SEATTLE -- The running joke with Kevin Cremin is that Kevin is his middle name. For those who listen to Mariners radio broadcasts, his first name has melded into "Producer/Engineer," which is what happens when you're introduced for every game over 32 years as "Producer/Engineer Kevin Cremin."
Most Mariners fans might not know Cremin's face or even his voice, but they are certainly familiar with his work, which is to direct traffic and keep things running behind the scenes for radio announcers Rick Rizzs and Aaron Goldsmith and for many years, Dave Niehaus, the man who helped get Cremin hired in 1983.
Cremin worked his 5,000th Mariners game on Friday night, a number that doesn't include another 600-plus Spring Training broadcasts.
What does it mean?
"It means you're getting old," said Rizzs, who started with the Mariners the same season as Cremin, but spent three years in Detroit from 1992-94.
Rizzs knows better than anyone what Cremin means to the Mariners' broadcast crew as he works seamlessly with his longtime cohort in radio booths across the country on a daily basis.
"If there was a Hall of Fame for producer/engineers, Kevin would be the first inductee," Rizzs said. "He not only sets up the equipment -- that's the least of what he does -- he's the producer and understands the game of baseball. He loves the game of baseball. He listened to it and watched it for many years while growing up in Tulsa, Okla. He knows what a good broadcast should sound like, all the elements that go into a broadcast. He's just great at what he does.
"On top of that, I love him like a brother. We all love him. You're attached at the hip every day for seven months, and he's a great guy who cares a great deal about the product and what the fans want to listen to in a broadcast. He gets it. He gets all of that and more. He's the best."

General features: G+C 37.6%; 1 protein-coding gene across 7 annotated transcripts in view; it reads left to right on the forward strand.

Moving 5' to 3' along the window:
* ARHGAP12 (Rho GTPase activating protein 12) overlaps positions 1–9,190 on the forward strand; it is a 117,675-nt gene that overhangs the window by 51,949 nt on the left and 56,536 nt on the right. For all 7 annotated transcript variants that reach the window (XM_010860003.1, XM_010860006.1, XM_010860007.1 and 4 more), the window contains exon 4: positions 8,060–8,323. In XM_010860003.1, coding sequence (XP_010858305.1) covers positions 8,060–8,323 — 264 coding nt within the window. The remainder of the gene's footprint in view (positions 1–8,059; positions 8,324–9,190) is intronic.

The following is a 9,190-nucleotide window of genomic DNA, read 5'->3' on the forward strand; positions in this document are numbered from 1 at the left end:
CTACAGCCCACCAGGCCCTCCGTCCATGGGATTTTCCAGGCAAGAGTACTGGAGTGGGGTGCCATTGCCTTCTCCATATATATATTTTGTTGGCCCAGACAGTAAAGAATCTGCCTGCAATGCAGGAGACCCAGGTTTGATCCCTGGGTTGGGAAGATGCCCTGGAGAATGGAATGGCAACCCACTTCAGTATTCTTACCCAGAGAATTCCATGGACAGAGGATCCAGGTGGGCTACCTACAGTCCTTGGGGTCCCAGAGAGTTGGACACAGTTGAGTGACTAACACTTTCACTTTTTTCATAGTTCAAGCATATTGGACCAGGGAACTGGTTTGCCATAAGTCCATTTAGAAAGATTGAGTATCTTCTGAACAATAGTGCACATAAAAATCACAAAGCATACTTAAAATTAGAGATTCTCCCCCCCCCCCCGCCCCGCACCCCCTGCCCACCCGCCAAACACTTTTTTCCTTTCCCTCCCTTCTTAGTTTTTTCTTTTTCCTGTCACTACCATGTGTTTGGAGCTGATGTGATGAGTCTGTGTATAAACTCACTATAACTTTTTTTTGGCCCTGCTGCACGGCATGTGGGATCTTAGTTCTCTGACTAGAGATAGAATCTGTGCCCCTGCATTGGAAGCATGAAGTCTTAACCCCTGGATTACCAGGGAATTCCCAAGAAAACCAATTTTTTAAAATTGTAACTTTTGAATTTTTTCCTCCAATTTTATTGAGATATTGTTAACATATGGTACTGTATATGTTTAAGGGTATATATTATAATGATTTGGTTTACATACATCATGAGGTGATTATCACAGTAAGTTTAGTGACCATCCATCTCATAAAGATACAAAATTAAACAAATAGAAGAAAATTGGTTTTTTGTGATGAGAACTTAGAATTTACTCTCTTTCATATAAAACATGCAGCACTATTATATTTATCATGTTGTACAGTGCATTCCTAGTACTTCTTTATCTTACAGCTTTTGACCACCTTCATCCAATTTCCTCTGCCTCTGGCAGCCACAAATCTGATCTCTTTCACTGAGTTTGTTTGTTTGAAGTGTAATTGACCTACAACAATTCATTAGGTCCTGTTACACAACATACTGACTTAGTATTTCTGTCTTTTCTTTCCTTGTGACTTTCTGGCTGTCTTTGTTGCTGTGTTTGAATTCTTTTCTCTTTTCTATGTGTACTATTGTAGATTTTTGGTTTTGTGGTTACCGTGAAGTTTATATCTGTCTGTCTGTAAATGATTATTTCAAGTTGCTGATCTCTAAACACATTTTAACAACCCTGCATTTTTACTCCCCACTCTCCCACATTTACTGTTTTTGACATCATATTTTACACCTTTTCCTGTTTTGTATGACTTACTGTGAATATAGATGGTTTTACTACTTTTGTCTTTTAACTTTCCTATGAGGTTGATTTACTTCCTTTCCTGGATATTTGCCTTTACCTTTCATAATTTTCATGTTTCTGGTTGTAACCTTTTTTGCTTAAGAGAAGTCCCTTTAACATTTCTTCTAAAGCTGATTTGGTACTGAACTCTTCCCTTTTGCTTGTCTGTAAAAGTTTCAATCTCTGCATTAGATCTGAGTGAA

Cremin, 61, remembers his first broadcast with the Mariners, a Spring Training game in 1983. He'd never been a radio producer before, having previously worked in the circulation department of the Tulsa World & Tribune newspaper for eight years after graduating from the University of Oklahoma.
But a friend who worked as a producer with the Royals had Cremin help out on a couple Mariners road broadcasts in Kansas City in 1982. His job was to keep track of out-of-town scores during games, then take a microphone and headphones down to the clubhouse and hand them to a postgame guest to be interviewed by the announcers up in the booth.
And Cremin found a friend in Niehaus.
"I did both series when they were in town, then Dave called and asked if I'd want the job in Seattle," said Cremin. "I said, 'Yeah, that'd be great, Dave. But I don't know anything about it.' And he said, 'Ah, they'll teach you.' And they did."
Cremin barely knew what he was getting into, but he knew he needed to get up to speed in a hurry.
"That first year, Margaret and I got married and loaded the U-haul and drove out here from Tulsa," he said. "We had time to find a place to live, and five days later I'm in Arizona. And a couple days after that, we're doing our first game.
"I was very nervous. I'm sure my hands were shaking on those dials, because I'd never done anything like that before. I was not trained to be a radio engineer at all, I just happened on the job by helping them the previous season, and I got along with Dave. I kind of ram-rodded it through, and here we are."
Cremin said he never dreamed he'd wind up turning the gig into a full-time career.
"All I knew was I really enjoyed doing it," he said.
And that hasn't changed, even after 32 years and 5,000 games.
"You meet a lot of really great people," Cremin said. "And you're at a ballpark going to a ballgame every day. That's pretty hard to beat."